The Vincentian Family Tree, authored by Betty Ann McNeil, DC (Chicago: Vincentian Studies Institute, 1996), traces in exact detail the roots of the entire Vincentian family worldwide– an enormous undertaking of groundbreaking nature. The book is available through the DePaul University Bookstore.
Click on each of the headings below to see excerpts from the book The Vincentian Family Tree.
Saint Vincent de Paul founded two institutes and two lay associations.
- Congregation of the Mission
- Daughters of Charity (with St. Louise)
- Confraternity of Charity
- Ladies of Charity
Fifty institutes, seven Anglican congregations, and one secular institute adopted the Common Rules of Vincent de Paul or substantially incorporated its major principles into their rule.
Saint Vincent was mentor, advisor, or involved in another way in the establishment of nine institutes.
Members, or former members, of the Congregation of the Mission established thirty-nine institutes and five lay associations.
Members, or former members, of the Company of the Daughters of Charity established nineteen institutes and two lay associations.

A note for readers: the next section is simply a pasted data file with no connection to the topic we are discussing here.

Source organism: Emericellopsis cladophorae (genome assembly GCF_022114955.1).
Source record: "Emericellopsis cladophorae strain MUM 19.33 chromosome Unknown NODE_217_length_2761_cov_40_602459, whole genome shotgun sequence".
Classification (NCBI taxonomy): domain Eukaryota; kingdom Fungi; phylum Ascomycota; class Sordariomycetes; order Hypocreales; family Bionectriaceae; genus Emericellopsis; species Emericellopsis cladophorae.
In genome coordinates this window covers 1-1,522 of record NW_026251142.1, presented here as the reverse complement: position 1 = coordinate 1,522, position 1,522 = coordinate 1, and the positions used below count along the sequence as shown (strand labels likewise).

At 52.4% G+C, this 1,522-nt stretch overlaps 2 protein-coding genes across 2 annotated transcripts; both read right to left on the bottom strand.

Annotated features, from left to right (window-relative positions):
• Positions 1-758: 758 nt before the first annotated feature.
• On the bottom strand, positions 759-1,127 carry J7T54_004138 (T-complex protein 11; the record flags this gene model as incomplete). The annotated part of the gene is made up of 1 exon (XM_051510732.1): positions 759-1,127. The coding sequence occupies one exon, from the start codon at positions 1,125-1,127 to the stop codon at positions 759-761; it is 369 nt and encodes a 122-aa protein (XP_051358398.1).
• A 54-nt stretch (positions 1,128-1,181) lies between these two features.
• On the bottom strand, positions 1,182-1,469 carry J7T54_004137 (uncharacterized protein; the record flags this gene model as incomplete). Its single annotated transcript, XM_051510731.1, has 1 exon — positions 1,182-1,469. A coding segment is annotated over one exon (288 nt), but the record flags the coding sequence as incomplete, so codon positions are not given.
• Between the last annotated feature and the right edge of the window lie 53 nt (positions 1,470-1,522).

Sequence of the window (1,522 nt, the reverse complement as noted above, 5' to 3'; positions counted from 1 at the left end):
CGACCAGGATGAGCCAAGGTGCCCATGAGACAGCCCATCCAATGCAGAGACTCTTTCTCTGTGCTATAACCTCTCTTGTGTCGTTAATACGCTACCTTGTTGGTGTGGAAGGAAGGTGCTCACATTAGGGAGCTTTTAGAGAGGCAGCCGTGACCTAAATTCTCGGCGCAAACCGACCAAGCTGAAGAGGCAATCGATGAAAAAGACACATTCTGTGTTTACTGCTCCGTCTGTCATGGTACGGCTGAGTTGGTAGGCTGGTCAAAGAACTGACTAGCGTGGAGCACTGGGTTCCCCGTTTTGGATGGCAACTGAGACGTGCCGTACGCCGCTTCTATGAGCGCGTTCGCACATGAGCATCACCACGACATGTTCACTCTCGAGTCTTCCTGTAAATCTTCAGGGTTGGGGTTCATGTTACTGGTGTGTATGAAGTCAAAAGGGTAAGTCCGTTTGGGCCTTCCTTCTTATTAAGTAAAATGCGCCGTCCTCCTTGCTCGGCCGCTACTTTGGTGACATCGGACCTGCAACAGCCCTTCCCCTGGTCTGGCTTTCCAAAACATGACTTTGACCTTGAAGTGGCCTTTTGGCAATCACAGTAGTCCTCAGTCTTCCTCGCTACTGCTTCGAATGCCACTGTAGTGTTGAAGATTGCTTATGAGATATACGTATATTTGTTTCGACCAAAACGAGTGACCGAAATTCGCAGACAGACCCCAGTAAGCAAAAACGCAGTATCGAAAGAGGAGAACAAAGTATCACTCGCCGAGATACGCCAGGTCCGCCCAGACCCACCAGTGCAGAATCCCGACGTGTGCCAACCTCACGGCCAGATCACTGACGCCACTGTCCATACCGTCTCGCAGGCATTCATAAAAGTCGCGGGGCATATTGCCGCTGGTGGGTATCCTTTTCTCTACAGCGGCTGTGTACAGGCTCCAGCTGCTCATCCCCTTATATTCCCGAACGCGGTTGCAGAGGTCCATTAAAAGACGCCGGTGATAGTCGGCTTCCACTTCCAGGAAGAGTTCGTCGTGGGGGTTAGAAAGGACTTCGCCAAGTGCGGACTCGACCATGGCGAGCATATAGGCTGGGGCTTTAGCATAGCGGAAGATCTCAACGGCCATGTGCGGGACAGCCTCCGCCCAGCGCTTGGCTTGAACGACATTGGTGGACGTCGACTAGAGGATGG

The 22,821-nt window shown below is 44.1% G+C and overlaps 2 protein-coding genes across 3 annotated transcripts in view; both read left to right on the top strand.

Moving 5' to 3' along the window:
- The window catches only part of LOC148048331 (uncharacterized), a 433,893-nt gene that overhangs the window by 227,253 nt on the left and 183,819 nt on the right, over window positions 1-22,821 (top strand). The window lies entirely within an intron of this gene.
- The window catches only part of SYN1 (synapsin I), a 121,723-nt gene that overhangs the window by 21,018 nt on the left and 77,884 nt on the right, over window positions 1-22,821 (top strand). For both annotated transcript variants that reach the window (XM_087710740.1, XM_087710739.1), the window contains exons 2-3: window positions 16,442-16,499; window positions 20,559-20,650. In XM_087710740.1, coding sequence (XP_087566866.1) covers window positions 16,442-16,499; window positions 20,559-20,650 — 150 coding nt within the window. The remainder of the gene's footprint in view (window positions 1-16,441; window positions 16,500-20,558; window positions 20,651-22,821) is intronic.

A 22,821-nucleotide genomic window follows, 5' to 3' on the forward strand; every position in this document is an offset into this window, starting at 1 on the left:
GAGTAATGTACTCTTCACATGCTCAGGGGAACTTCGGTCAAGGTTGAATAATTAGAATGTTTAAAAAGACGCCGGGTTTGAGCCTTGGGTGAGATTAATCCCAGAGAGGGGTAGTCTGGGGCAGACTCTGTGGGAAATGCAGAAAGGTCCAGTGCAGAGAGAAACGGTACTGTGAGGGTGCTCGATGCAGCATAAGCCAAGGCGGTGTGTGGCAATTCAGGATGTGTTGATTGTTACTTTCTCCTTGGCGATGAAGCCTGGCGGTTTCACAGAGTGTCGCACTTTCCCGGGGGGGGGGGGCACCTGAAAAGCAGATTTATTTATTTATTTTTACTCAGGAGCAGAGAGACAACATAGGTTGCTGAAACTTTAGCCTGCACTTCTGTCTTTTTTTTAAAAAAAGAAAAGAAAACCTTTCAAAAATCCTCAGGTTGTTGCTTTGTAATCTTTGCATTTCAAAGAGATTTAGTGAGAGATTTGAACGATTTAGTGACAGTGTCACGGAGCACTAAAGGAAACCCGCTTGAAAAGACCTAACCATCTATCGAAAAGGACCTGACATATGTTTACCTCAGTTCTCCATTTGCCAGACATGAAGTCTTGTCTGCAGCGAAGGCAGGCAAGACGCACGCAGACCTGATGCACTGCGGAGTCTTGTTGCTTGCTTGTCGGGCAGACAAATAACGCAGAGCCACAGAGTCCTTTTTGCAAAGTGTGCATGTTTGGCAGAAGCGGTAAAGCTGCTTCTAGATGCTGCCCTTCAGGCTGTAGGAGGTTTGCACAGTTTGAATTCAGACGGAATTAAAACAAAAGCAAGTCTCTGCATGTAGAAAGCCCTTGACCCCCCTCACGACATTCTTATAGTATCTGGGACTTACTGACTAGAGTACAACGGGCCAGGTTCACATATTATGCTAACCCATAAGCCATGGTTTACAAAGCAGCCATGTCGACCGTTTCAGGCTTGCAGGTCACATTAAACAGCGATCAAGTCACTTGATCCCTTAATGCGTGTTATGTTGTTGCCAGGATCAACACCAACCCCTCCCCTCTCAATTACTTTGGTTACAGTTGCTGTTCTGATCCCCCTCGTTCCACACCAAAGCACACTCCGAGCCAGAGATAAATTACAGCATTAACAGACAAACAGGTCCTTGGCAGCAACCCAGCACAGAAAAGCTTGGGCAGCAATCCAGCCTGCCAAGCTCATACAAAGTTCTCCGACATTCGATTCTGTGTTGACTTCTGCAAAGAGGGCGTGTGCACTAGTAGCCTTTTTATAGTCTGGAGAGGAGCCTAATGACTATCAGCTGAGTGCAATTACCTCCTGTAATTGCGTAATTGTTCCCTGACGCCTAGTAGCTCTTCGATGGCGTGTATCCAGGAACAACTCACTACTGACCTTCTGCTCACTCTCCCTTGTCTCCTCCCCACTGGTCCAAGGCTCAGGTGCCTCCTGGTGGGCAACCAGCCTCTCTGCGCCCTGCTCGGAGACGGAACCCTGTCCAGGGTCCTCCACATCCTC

Lay members of the Vincentian family established three institutes.
Daughters of Charity or Vincentians were mentors for the early members of four institutes and three lay associations during their establishment.
Members of the Congregation of the Mission or the Company of the Daughters of Charity had an ongoing influence on three lay associations.
Ninety-nine institutes and one lay association have Saint Vincent de Paul as one of their patrons.
Five institutes, one Anglican congregation, and two lay associations profess the same spirit as the Congregation of the Mission or the Company of the Daughters of Charity.
Seven institutes have adapted aspects of the Vincentian charism of evangelization and service of the poor, but with a unique emphasis.
Other Family Links
For more about the Vincentian Family Tree, click here.
For more about the Vincentian Family in the World, click here.
For more about the Vincentian Family in North America, click here.
For more about the “FAMVIN” website and community, click here.